Philadelphia, PA (PRWEB) March 27, 2013
Standardized tests are a necessary evil in the process of applying to the majority of colleges and graduate programs in the United States. They help admissions committees create benchmarks for their academic expectations, and further assist them when evaluating countless applicants’ profiles. In the world of business school admissions, there is no test quite as ubiquitous or important than the GMAT. This, in turn, can cause anxiety, panic or frustration for those studying for or taking the exam. This week Clear Admit conducted exclusive interviews about the GMAT with Eric Bahn, founder of Beat The GMAT; BB, founder of the GMAT Club; and Brian Galvin, Director of Academic Programs at Veritas Prep. The resulting article is a treasure trove of facts and perspectives that any individual considering the exam will find invaluable.
In addition to scoring highly on their own GMAT exams, Bahn and BB also founded two respectively thriving and vibrant GMAT communities. Each gives individuals setting their sights on the GMAT a place to gather online to exchange study tips, commiserate when feeling low and celebrate when earning ultimately successful exam results. Galvin also did quite well on the exam and has over ten years of experience tutoring and coaching others through his work at Veritas Prep.
Each expert shares what helped them earn the score they needed to be competitive at top MBA programs and what they have observed through their continued connections to the exam. Over the course of their respective interviews, all three responded to queries about creating a study plan, offered advice on overcoming test day nerves, and shared their observations of applicant reaction to the new Integrated Reasoning section.
A Look Inside:
1. Bahn says the “trick to being a successful GMAT test taker is the same as what it takes for anyone to prepare for a marathon. Just do a little each day…it’s especially critical not to skip a day. Performance really does build upon the previous day’s work.”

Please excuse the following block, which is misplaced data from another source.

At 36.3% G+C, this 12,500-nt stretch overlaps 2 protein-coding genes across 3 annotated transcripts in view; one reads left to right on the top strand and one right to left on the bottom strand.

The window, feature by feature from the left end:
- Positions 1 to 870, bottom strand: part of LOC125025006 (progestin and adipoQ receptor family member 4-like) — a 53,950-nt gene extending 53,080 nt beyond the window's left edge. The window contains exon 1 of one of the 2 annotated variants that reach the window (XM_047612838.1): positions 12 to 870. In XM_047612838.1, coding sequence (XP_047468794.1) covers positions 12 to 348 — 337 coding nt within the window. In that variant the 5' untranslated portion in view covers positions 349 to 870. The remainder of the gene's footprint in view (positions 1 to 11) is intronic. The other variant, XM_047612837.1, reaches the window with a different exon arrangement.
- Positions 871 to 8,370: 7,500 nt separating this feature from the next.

2. BB notes how his own experience as a non-native English speaker influenced his decision to read more fiction in English to prepare for the verbal section of the GMAT: “I found that reading also trains your "ear" and helps with Sentence Correction. More and more I was able to pick out the issue with the sentence simply because it did not sound right and not because I ran through my 13 point check-list for CR questions. Eventually I scored 42 on verbal - back then it was 96th percentile, not too shabby for a foreigner.”
3. Further insights include Galvin sharing the Veritas perspective that studying the exam is as much about knowing the material as it is understanding the people who create it, stressing the importance of critical reasoning and a familiarity with the language and patterns of the actual test questions.
Other topics that these seasoned experts shared include: specific advice on how to approach the quant section, debunking common misconceptions about the test, and gauging whether retaking the exam will help or hinder an applicant.
About Clear Admit:
Clear Admit is an authority on the business school admissions process and a leading publisher of MBA admissions guides. Founded by Wharton MBA graduates with extensive admissions experience, the firm has been featured in dozens of publications including Bloomberg BusinessWeek, The Wall Street Journal and The Economist. Clear Admit also provides admissions consulting services to business school applicants using a highly personalized methodology that combines the perspectives of MBA admissions officers, expert editors and MBA students to help maximize prospective applicants’ chances for acceptance at top schools.